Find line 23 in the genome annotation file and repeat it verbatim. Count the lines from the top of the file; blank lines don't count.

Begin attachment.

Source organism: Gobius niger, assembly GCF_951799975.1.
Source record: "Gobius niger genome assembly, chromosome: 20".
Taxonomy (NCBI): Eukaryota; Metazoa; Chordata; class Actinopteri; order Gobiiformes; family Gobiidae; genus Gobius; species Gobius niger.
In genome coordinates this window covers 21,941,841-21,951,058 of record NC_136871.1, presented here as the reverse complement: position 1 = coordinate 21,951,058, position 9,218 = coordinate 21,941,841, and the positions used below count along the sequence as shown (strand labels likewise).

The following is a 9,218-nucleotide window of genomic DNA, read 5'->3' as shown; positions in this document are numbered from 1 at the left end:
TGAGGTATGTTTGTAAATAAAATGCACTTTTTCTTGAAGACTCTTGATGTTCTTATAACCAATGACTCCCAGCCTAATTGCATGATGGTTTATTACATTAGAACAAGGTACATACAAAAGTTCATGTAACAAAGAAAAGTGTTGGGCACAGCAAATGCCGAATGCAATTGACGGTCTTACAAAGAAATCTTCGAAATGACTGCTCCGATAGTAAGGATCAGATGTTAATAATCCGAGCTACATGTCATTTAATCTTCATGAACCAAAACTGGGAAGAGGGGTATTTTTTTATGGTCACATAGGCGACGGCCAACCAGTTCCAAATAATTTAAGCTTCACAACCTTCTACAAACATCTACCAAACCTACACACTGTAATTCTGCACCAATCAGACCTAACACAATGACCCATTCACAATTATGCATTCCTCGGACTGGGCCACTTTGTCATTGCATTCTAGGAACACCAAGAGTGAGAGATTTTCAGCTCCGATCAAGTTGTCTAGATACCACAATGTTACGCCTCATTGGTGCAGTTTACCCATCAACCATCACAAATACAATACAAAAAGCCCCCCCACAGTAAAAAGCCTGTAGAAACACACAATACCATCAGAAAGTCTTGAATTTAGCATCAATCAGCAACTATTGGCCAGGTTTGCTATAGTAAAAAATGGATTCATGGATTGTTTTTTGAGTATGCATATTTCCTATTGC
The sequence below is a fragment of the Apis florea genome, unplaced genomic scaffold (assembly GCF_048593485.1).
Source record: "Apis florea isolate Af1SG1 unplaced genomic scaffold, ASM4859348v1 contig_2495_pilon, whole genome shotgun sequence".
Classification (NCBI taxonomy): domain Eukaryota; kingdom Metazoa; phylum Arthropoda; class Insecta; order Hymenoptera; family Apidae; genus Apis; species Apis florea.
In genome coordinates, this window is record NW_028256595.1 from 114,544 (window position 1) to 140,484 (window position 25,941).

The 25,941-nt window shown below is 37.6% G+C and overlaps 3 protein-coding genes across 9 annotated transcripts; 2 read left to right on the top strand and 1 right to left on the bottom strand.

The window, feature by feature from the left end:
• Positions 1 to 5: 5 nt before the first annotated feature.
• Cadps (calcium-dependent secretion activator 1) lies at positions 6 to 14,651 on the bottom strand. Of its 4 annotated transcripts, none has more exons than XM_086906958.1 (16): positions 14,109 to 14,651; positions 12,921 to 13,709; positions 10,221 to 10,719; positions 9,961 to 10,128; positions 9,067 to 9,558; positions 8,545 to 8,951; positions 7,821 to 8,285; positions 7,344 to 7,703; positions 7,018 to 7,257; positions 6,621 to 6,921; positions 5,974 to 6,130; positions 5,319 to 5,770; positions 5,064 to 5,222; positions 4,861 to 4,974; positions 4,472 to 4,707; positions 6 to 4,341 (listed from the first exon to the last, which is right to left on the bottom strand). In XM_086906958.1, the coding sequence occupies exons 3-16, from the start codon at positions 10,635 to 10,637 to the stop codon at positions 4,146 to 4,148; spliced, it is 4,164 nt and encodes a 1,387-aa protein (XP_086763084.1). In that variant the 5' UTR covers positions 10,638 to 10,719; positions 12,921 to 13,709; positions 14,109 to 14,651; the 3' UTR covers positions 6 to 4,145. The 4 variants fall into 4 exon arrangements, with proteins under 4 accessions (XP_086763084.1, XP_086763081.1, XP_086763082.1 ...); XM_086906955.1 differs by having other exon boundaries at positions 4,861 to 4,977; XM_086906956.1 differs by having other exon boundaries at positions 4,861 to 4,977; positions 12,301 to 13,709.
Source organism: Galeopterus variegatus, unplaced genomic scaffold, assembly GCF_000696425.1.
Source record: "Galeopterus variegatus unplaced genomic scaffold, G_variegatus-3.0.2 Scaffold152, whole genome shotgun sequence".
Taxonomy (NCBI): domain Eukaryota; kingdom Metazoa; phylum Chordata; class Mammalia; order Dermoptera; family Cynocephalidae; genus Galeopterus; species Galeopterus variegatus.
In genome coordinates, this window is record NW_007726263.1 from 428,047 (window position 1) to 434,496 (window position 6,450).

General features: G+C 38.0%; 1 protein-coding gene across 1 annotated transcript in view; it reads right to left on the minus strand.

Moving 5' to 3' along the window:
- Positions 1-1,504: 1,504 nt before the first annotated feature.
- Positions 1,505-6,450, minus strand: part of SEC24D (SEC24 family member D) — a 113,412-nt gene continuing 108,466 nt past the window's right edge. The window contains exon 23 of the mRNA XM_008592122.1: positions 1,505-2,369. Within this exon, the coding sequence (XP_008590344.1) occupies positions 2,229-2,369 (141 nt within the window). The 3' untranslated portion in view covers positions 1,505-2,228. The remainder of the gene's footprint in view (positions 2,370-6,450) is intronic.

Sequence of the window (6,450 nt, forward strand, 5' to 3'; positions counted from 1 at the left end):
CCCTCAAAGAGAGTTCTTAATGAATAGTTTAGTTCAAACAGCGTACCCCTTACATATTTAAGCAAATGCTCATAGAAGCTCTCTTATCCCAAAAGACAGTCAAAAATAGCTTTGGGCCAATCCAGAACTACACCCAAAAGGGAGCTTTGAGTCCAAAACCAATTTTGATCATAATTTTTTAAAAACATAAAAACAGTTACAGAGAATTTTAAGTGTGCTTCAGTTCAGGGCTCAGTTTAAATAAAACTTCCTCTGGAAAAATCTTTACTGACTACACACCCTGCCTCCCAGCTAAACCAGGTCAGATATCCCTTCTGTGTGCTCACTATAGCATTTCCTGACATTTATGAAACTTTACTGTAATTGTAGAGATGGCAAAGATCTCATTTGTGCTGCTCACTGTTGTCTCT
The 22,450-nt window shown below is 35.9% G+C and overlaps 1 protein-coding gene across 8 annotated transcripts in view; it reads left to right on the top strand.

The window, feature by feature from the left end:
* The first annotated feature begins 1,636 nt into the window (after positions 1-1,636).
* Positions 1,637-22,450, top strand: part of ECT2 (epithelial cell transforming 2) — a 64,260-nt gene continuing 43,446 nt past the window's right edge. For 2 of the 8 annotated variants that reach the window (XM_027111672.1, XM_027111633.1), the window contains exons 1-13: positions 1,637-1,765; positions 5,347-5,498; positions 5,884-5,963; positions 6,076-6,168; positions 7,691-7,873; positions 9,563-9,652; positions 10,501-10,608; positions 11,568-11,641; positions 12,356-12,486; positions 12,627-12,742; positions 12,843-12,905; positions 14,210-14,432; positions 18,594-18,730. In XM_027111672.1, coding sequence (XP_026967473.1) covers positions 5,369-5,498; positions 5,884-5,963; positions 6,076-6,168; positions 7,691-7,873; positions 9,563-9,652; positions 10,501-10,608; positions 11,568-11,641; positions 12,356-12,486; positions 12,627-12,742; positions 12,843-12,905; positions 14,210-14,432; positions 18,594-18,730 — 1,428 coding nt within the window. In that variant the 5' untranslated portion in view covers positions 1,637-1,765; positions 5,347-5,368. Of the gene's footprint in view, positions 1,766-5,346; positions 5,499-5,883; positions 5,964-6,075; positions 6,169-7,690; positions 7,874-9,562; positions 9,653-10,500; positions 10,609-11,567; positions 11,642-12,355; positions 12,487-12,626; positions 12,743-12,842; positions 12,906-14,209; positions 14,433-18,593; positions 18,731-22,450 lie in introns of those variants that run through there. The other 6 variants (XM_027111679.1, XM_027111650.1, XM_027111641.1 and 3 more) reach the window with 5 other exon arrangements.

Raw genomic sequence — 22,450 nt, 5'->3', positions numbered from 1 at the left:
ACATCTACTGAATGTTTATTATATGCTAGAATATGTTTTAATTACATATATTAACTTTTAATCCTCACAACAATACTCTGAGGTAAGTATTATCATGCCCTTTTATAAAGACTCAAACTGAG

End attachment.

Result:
Sequence of the window (6,450 nt, forward strand, 5' to 3'; positions counted from 1 at the left end):